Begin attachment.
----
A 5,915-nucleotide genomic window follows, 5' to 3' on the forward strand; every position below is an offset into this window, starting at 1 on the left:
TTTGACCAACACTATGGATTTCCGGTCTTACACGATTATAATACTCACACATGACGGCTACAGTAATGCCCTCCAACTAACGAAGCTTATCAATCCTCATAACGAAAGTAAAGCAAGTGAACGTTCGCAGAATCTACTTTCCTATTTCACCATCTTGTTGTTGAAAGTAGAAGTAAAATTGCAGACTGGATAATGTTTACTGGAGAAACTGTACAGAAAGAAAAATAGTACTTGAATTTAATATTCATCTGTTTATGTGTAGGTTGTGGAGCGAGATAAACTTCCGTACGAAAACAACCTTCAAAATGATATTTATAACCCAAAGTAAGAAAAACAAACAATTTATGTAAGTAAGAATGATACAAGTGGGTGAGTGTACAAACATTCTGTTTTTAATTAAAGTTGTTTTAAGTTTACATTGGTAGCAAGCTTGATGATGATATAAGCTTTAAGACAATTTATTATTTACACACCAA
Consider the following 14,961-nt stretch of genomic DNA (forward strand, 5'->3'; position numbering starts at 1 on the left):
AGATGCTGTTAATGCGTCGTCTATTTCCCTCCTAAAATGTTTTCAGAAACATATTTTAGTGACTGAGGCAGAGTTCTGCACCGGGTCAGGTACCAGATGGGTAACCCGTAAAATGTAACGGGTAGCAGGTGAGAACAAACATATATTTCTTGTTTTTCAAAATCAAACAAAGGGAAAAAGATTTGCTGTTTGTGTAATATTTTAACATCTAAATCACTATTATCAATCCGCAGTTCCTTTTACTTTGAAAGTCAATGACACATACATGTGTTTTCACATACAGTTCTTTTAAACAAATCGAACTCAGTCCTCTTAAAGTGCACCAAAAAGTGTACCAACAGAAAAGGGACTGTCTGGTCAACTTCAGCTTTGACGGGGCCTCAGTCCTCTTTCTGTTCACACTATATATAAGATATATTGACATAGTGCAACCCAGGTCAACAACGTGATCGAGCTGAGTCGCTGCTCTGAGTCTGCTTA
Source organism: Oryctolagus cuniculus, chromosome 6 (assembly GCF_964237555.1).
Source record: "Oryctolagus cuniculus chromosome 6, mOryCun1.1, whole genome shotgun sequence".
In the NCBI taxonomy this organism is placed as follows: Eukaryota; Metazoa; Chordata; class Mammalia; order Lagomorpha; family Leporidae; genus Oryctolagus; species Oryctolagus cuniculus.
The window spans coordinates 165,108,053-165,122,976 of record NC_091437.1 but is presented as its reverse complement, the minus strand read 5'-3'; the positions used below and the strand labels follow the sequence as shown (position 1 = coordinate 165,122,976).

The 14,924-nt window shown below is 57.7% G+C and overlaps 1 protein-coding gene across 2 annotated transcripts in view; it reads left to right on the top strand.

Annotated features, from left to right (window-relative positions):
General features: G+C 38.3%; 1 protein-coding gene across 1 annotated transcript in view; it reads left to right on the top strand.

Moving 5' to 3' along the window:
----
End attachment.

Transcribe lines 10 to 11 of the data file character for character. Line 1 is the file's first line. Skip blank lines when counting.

Annotated features, from left to right (window-relative positions):
General features: G+C 38.3%; 1 protein-coding gene across 1 annotated transcript in view; it reads left to right on the top strand.